Douglas Whaley. Law professor, gay rights advocate, atheist, heart transplant recipient, actor, director, novelist, playwright, bridge player, husband, father, cat owner, storyteller. Much humor and, since the writer is a teacher, advice on many topics.
Opening in Another Play: The Pulitzer Prize Winning “Proof”
John Sorenson and Me
night we opened in “Proof” for a three week run at Little Theater Off Broadway
in Grove City, Ohio (a suburb on the south side of Columbus). It's a drama
with some very funny parts and involves a woman's search for identity in the
shadow of her brilliant but mad father, a titan in the world of mathematics. Her problem is that she had to care for him during much of his later life, slowing her own
pursuit of mathematics. After his death
she produces a brilliant new mathematical proof that amazes everyone who sees
it. She explains that she wrote it, but
even those close to her believe it is really the work of her father and she is
either (a) lying or (b), like him, crazy.
The terrific play by David Auburn not only won the Pulitzer Prize for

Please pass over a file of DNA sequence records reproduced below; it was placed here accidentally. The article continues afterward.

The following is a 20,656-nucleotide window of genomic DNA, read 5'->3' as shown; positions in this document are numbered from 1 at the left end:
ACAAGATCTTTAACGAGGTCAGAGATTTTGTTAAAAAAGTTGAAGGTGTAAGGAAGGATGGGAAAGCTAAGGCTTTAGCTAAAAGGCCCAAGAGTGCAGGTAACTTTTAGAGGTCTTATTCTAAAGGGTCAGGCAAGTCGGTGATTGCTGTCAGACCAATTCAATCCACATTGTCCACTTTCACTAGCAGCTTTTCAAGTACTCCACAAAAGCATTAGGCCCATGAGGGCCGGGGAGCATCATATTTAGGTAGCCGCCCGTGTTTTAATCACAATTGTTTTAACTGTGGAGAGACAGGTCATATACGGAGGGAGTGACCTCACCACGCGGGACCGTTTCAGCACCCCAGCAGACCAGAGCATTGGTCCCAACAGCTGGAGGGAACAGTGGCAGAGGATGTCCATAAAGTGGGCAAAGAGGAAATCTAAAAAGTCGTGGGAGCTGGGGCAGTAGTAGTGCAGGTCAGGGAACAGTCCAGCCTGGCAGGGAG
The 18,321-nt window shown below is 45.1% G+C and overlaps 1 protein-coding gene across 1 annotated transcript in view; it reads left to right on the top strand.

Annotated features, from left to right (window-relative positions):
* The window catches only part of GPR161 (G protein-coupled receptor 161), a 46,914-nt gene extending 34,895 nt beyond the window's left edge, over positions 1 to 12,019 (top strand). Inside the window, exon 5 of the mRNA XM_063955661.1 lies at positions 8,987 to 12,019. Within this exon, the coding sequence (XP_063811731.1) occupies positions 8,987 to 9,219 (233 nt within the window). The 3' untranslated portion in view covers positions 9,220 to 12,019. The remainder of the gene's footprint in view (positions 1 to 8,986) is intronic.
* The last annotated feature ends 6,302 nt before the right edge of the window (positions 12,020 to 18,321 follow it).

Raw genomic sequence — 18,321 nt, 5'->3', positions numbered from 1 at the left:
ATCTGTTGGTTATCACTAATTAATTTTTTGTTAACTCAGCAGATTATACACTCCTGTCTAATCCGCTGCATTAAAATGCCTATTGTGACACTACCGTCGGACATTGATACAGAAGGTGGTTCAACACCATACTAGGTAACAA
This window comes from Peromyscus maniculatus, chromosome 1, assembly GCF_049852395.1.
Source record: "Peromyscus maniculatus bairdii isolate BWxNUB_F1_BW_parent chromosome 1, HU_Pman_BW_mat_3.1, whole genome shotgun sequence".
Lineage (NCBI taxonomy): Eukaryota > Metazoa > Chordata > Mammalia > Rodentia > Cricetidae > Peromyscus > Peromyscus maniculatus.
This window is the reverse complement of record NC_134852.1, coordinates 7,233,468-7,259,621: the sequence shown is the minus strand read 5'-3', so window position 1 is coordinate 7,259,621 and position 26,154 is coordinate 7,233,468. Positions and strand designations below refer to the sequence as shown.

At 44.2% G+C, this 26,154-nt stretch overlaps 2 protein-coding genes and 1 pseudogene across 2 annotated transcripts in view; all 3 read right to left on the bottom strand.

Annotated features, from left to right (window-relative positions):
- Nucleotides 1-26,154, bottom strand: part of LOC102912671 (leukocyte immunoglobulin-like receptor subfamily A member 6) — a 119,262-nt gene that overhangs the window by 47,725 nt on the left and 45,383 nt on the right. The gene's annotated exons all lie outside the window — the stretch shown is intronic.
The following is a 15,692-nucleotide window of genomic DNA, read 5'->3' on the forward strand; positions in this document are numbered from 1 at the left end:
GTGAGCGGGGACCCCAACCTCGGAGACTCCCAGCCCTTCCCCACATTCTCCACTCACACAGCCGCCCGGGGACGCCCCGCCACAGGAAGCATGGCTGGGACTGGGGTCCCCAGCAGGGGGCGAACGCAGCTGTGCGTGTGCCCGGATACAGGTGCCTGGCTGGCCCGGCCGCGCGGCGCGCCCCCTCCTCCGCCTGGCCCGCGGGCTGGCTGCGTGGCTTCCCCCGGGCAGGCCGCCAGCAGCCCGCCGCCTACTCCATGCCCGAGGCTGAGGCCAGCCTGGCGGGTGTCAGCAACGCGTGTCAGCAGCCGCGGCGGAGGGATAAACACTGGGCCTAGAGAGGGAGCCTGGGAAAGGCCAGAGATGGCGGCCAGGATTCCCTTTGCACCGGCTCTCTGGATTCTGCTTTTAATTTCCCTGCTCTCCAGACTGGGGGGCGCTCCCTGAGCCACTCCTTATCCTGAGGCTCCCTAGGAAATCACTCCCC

Drama in in 2001, but also the Tony Award that same year.
are four characters: Catherine, the young woman in question, her sister Clare,
a young mathematician named Harold Dobbs (who is romantically involved with
Catherine), and the father, Robert. The
very talented young actors playing the younger roles: Megan Freeman has the
lead as Catherine, Katie Wenzel is Clare, and John Sorenson (who I was pleased
to act with in the Albee drama “Seascape” in 2014) is Harold.
With Megan Freeman and Katie Wenzel
play the father, and it’s a great part, though the smallest of the four. He is in three scenes and appears in very
different lights in each: as a happy healthy man, as someone who is clearly crazy, and
as a ghost! All these scenes are interesting
to play, and the mad scene is frankly disturbing. Much of the time there is a light tone, and even
some major laughs, but there are also major profanities (Robert uses the word “fuck”
like a sailor) and two arguments, one almost violent.
Challenging work for an actor. It’s
a role I've longed to play for years.
Our director is the wonderful Kathy Hyland, with whom I have worked often in the
past. She directed me in my first show when
I retired from teaching and went back to doing theater: “George Washington
Slept Here”(2005), then I directed her “The Curious Savage” (2008), and
subsequently she was the stage manager for two shows I directed, “Who’s Afraid
of Virginia Woolf?” (2009) and “Art” (2013).
Our stage manager is the terrific Lauren Wong.
With Lauren and Kathy
play for three weekend, including Thursdays and three Sunday matinees. Contact information is below. Come see us!